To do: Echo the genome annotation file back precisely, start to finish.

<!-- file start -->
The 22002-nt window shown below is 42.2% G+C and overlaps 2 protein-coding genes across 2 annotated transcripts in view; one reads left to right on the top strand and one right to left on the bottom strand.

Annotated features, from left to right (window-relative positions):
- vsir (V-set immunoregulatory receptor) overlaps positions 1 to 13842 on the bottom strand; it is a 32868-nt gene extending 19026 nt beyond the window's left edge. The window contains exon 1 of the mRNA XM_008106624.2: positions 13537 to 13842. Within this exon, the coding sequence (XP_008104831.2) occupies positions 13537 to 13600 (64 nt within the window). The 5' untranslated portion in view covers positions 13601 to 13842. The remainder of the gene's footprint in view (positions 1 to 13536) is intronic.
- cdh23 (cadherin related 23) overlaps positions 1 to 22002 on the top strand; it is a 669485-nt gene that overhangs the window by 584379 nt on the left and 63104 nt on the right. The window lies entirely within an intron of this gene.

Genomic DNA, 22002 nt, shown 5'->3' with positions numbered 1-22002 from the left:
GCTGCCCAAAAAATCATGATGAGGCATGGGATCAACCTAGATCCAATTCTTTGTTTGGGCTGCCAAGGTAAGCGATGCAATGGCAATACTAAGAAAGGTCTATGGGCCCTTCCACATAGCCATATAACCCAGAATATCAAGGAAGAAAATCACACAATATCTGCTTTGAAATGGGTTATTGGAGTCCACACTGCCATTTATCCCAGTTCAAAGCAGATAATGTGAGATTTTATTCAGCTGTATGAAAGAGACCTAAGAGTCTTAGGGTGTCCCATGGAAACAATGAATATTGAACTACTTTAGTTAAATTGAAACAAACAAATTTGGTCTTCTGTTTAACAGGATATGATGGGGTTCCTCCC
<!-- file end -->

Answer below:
The 22002-nt window shown below is 42.2% G+C and overlaps 2 protein-coding genes across 2 annotated transcripts in view; one reads left to right on the top strand and one right to left on the bottom strand.

Annotated features, from left to right (window-relative positions):
- vsir (V-set immunoregulatory receptor) overlaps positions 1 to 13842 on the bottom strand; it is a 32868-nt gene extending 19026 nt beyond the window's left edge. The window contains exon 1 of the mRNA XM_008106624.2: positions 13537 to 13842. Within this exon, the coding sequence (XP_008104831.2) occupies positions 13537 to 13600 (64 nt within the window). The 5' untranslated portion in view covers positions 13601 to 13842. The remainder of the gene's footprint in view (positions 1 to 13536) is intronic.
- cdh23 (cadherin related 23) overlaps positions 1 to 22002 on the top strand; it is a 669485-nt gene that overhangs the window by 584379 nt on the left and 63104 nt on the right. The window lies entirely within an intron of this gene.

Genomic DNA, 22002 nt, shown 5'->3' with positions numbered 1-22002 from the left:
GCTGCCCAAAAAATCATGATGAGGCATGGGATCAACCTAGATCCAATTCTTTGTTTGGGCTGCCAAGGTAAGCGATGCAATGGCAATACTAAGAAAGGTCTATGGGCCCTTCCACATAGCCATATAACCCAGAATATCAAGGAAGAAAATCACACAATATCTGCTTTGAAATGGGTTATTGGAGTCCACACTGCCATTTATCCCAGTTCAAAGCAGATAATGTGAGATTTTATTCAGCTGTATGAAAGAGACCTAAGAGTCTTAGGGTGTCCCATGGAAACAATGAATATTGAACTACTTTAGTTAAATTGAAACAAACAAATTTGGTCTTCTGTTTAACAGGATATGATGGGGTTCCTCCC